The writing has been on the wall for Windows Phone for a very long time. It had long struggled to achieve more than one or two percentage points of market share; Microsoft wrote-off its Nokia hardware business in 2015; the company exited the consumer market in May; and even Bill Gates recently admitted he’d switched to an Android phone …
Windows Phone Stories October 9, 2017
Windows Phone Stories May 25, 2016
Ten months after Microsoft wrote-off its Nokia acquisition, the company has now announced that it is effectively out of the consumer phone business. It is cutting 1,850 jobs, and setting aside almost a billion dollars to cover the costs of exiting the business.
Microsoft on Wednesday announced plans to streamline the company’s smartphone hardware business, which will impact up to 1,850 jobs. As a result, the company will record an impairment and restructuring charge of approximately $950 million […]
“We are focusing our phone efforts where we have differentiation — with enterprises that value security, manageability and our Continuum capability, and consumers who value the same,” said Satya Nadella, chief executive officer of Microsoft.
The company recently saw its market share fall below 1%. While Microsoft is – for now – insistent that it has a future in the corporate smartphone business, the reality seems doubtful …
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Windows Phone Stories April 25, 2016
Microsoft releases Word Flow keyboard for iPhone with one-handed mode, custom backgrounds
Microsoft is bringing its predictive Windows Phone keyboard, called Word Flow, to the iPhone. The third-party keyboard is now available for free in the US App Store. The keyboard features traditional keycap input as well as the popular swiping-between-letters gesture input method popularized by Swype.
Windows Phone Stories February 1, 2016
BlackBerry phones were once the default choice for enterprise, the combination of physical keyboard and secure messaging facility the two key selling-points. Those days are long gone.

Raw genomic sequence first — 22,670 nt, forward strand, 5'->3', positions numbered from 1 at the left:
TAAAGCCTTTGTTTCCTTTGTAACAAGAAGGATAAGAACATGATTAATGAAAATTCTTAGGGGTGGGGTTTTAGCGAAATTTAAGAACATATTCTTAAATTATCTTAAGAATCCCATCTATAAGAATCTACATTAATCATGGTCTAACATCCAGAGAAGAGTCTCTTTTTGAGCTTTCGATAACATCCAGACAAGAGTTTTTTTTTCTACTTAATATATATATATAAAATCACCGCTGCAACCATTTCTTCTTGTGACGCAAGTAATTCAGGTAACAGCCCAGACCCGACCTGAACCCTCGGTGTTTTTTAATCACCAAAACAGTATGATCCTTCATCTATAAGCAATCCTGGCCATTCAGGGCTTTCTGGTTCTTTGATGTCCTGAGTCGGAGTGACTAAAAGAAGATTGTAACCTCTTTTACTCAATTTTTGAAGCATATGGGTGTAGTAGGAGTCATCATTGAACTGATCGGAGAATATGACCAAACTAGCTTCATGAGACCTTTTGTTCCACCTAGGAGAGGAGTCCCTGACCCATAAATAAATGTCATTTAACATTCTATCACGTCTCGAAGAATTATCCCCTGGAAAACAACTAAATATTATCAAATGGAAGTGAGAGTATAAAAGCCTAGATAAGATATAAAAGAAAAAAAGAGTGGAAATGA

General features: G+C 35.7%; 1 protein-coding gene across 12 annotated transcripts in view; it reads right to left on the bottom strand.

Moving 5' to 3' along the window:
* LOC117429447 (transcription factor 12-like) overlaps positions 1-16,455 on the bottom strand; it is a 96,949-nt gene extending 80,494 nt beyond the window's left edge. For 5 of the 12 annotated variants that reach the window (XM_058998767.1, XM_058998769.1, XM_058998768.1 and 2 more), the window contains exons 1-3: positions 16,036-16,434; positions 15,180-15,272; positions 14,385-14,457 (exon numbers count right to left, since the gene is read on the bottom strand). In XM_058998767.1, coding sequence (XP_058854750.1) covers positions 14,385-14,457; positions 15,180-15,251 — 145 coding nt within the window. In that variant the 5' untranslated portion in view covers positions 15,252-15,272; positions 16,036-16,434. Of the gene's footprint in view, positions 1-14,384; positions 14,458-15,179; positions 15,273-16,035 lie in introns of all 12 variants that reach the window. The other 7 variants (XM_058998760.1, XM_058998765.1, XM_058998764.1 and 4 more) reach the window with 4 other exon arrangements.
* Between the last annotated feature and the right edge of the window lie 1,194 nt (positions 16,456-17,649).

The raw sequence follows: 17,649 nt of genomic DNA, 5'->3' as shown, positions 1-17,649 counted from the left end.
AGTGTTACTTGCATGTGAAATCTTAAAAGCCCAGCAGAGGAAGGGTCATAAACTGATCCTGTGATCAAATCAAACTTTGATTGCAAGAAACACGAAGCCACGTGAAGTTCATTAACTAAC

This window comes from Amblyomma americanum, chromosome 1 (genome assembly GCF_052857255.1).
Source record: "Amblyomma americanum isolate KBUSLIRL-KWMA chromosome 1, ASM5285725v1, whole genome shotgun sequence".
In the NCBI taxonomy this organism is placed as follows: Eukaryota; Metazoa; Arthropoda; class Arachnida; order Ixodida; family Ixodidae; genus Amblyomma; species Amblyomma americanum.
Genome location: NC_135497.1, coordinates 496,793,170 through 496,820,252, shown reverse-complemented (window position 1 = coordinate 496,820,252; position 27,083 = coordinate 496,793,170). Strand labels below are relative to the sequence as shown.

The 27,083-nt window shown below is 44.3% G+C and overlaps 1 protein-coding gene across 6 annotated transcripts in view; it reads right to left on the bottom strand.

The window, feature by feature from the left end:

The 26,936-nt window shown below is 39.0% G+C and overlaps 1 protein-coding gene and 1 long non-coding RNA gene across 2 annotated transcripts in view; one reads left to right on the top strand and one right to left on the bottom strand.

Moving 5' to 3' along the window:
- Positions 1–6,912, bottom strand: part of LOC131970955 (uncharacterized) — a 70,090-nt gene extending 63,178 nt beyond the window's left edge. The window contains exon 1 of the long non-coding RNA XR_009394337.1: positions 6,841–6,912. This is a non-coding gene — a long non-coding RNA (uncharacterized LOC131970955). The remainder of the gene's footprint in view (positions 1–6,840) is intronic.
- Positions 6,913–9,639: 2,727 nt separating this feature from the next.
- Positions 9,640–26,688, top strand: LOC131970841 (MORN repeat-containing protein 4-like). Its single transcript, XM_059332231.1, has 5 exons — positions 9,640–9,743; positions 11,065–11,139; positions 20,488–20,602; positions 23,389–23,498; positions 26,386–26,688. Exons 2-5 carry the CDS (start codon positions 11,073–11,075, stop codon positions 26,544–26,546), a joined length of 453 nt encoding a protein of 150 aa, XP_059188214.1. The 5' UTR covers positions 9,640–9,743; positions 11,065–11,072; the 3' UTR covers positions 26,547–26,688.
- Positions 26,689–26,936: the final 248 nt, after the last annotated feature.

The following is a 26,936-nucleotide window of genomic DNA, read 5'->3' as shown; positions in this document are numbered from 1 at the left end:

The company dismissed the iPhone when it was launched in 2007, claiming that touchscreen phones could never compete with physical keyboards – before doing a U-turn by launching its own touchscreen phone less than a year later. A series of major service outages and a failure to deliver the promised BlackBerry 10 in 2011 sealed the company’s fate as a major player, and it today appears set to completely cede the secure messaging space to Apple.
BlackBerry CEO John Chen effectively admitted in December that the company had a ‘backdoor’ into its supposedly secure messaging system, and the company has now stated that it will this year make only Android phones – a platform not noted for its security credentials. This shortly after Microsoft’s Windows Phone looked even more irrelevant, the company reporting that revenues had halved year-on-year …
Windows Phone Stories January 26, 2016
Microsoft’s Windows Phone vice president Joe Belfiore explains why he uses an iPhone …
It’s not the first time that a ‘Twitter for iPhone’ tag has given away the fact that someone is not using the device you might expect them to. Latest casualty of the telltale tag is Joe Belfiore, the Microsoft VP who fronts the Windows Phone project.
It’s very important for me to understand products like the iPhone and Android phones, which […] represent the competition for Windows Phone […] On a 9-month leave-of-absence, I have a HUGE AND UNUSUAL opportunity to get to know these products deeply. To understand the benefits and drawbacks of a full ecosystem like Windows, Android, iOS — you have to LIVE IN IT. You have to feel its strengths and weaknesses, be let down, be delighted. And you can’t do that just “playing around” with a device for a couple of days. You have to learn the UI, upload your photos, use cross-device apps and tools… all of it.
Given all this, he says, “it would be crazy not to” use an iPhone while he’s away.
His arguments of course make sense, and we have no doubt that many Apple execs also spend time playing with competitor devices for the very same reasons. But given the PR considerations, we imagine they take rather more care not to be seen doing so …
Photo: David Paul Morris/Bloomberg
Windows Phone Stories September 3, 2015
Just over a year ago Microsoft shipped a completely redesigned version of Skype for iPhone, iPad, and Android in version 5.0 that looked a lot more like a Windows Phone app than previous versions, adding back old features and introducing new features in updates that followed. Now with version 6.0, Skype is taking strides to move its iOS and Android apps away from the Windows Phone look with redesigned versions for both platforms that should feel a lot more familiar for users. Skype 6 for iOS also introduces an enhanced search feature, brings the iPad version up to parity with the iPhone version, and more. expand full story